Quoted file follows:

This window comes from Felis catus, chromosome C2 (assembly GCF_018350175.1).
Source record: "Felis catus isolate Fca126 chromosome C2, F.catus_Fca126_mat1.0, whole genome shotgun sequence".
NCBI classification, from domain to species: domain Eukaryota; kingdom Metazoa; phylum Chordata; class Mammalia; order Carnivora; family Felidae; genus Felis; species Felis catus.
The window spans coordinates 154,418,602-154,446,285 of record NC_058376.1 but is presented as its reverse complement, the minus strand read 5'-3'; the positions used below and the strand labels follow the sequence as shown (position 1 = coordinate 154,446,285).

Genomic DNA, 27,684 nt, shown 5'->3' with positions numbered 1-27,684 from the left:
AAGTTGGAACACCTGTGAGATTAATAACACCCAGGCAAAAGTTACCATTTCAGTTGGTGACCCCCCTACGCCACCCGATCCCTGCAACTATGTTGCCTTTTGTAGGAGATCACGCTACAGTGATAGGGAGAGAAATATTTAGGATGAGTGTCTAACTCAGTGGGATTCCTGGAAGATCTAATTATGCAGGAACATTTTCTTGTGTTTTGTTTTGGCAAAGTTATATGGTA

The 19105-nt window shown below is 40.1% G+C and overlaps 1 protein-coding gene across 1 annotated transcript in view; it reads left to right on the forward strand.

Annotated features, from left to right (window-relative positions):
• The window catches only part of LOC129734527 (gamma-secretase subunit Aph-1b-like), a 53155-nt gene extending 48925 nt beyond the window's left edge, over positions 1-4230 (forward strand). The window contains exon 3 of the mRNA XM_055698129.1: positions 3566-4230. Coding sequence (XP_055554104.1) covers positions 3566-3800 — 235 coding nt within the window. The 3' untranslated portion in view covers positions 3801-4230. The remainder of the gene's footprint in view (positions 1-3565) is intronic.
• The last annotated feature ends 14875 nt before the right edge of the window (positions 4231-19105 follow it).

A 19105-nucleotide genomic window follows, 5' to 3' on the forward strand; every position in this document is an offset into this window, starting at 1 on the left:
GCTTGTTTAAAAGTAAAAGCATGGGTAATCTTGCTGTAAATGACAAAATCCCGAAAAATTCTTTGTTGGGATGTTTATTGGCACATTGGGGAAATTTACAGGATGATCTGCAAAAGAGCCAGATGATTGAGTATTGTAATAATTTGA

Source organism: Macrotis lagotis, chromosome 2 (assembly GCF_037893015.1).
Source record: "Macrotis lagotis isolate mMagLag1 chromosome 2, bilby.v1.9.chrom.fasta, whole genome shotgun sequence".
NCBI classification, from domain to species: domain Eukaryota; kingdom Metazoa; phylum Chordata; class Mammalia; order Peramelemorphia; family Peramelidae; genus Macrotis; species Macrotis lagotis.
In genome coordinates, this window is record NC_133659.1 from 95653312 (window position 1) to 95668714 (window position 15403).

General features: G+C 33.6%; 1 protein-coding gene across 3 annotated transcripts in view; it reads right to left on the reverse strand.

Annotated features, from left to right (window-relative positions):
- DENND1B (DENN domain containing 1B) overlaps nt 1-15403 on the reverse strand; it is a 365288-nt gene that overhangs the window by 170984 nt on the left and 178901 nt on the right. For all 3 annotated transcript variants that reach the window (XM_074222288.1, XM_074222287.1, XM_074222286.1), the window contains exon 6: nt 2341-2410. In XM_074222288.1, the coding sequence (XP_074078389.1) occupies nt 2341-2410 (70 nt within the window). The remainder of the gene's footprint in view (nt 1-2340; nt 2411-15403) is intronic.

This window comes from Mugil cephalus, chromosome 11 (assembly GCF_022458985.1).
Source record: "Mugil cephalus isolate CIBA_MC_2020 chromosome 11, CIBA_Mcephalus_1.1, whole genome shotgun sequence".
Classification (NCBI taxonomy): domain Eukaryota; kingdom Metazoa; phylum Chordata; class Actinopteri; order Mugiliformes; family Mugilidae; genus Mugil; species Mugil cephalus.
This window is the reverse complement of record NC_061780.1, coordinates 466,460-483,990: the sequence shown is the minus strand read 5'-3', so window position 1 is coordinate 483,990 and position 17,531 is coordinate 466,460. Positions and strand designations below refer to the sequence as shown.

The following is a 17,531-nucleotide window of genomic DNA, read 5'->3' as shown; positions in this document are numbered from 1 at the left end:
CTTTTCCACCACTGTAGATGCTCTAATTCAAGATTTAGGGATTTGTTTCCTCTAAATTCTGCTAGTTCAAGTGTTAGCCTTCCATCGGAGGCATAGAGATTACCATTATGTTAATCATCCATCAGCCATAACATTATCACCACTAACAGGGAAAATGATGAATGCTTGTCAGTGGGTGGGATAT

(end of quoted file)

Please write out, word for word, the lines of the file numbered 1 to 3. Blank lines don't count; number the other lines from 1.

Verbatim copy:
This window comes from Felis catus, chromosome C2 (assembly GCF_018350175.1).
Source record: "Felis catus isolate Fca126 chromosome C2, F.catus_Fca126_mat1.0, whole genome shotgun sequence".
NCBI classification, from domain to species: domain Eukaryota; kingdom Metazoa; phylum Chordata; class Mammalia; order Carnivora; family Felidae; genus Felis; species Felis catus.